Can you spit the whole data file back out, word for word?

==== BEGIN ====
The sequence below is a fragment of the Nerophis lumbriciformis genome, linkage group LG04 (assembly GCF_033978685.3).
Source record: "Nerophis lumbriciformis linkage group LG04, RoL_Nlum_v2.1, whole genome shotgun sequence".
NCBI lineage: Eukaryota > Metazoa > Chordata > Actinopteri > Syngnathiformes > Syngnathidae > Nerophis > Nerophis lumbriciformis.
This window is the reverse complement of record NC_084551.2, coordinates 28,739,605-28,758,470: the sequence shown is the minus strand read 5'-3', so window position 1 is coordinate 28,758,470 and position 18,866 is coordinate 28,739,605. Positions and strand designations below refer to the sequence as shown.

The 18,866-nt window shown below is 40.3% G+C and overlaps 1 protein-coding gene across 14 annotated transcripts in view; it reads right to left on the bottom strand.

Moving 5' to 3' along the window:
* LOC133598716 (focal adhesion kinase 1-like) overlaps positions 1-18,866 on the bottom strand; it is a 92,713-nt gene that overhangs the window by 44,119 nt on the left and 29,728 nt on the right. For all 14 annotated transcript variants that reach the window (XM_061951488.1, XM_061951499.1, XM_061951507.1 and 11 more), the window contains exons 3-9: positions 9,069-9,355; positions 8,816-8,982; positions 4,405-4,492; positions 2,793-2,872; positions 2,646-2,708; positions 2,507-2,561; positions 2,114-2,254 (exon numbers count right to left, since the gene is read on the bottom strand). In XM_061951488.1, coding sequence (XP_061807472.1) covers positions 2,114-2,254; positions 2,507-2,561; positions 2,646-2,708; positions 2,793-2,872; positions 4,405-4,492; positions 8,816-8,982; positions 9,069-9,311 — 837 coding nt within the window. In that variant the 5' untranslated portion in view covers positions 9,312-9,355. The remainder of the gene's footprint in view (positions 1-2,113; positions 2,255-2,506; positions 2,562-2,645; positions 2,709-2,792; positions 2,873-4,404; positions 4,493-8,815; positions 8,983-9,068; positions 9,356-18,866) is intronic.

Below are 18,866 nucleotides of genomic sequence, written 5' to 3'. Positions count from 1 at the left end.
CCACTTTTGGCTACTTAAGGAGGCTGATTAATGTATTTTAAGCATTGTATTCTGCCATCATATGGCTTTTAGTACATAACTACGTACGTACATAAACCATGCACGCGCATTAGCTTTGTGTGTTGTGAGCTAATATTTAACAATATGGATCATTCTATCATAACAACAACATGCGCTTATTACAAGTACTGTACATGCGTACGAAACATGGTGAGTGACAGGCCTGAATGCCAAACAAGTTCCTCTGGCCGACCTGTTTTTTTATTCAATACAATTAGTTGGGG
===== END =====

The sequence below is a fragment of the Nerophis lumbriciformis genome, linkage group LG04 (assembly GCF_033978685.3).
Source record: "Nerophis lumbriciformis linkage group LG04, RoL_Nlum_v2.1, whole genome shotgun sequence".
NCBI lineage: Eukaryota > Metazoa > Chordata > Actinopteri > Syngnathiformes > Syngnathidae > Nerophis > Nerophis lumbriciformis.
This window is the reverse complement of record NC_084551.2, coordinates 28,739,605-28,758,470: the sequence shown is the minus strand read 5'-3', so window position 1 is coordinate 28,758,470 and position 18,866 is coordinate 28,739,605. Positions and strand designations below refer to the sequence as shown.

The 18,866-nt window shown below is 40.3% G+C and overlaps 1 protein-coding gene across 14 annotated transcripts in view; it reads right to left on the bottom strand.

Moving 5' to 3' along the window:
* LOC133598716 (focal adhesion kinase 1-like) overlaps positions 1-18,866 on the bottom strand; it is a 92,713-nt gene that overhangs the window by 44,119 nt on the left and 29,728 nt on the right. For all 14 annotated transcript variants that reach the window (XM_061951488.1, XM_061951499.1, XM_061951507.1 and 11 more), the window contains exons 3-9: positions 9,069-9,355; positions 8,816-8,982; positions 4,405-4,492; positions 2,793-2,872; positions 2,646-2,708; positions 2,507-2,561; positions 2,114-2,254 (exon numbers count right to left, since the gene is read on the bottom strand). In XM_061951488.1, coding sequence (XP_061807472.1) covers positions 2,114-2,254; positions 2,507-2,561; positions 2,646-2,708; positions 2,793-2,872; positions 4,405-4,492; positions 8,816-8,982; positions 9,069-9,311 — 837 coding nt within the window. In that variant the 5' untranslated portion in view covers positions 9,312-9,355. The remainder of the gene's footprint in view (positions 1-2,113; positions 2,255-2,506; positions 2,562-2,645; positions 2,709-2,792; positions 2,873-4,404; positions 4,493-8,815; positions 8,983-9,068; positions 9,356-18,866) is intronic.

Below are 18,866 nucleotides of genomic sequence, written 5' to 3'. Positions count from 1 at the left end.
CCACTTTTGGCTACTTAAGGAGGCTGATTAATGTATTTTAAGCATTGTATTCTGCCATCATATGGCTTTTAGTACATAACTACGTACGTACATAAACCATGCACGCGCATTAGCTTTGTGTGTTGTGAGCTAATATTTAACAATATGGATCATTCTATCATAACAACAACATGCGCTTATTACAAGTACTGTACATGCGTACGAAACATGGTGAGTGACAGGCCTGAATGCCAAACAAGTTCCTCTGGCCGACCTGTTTTTTTATTCAATACAATTAGTTGGGG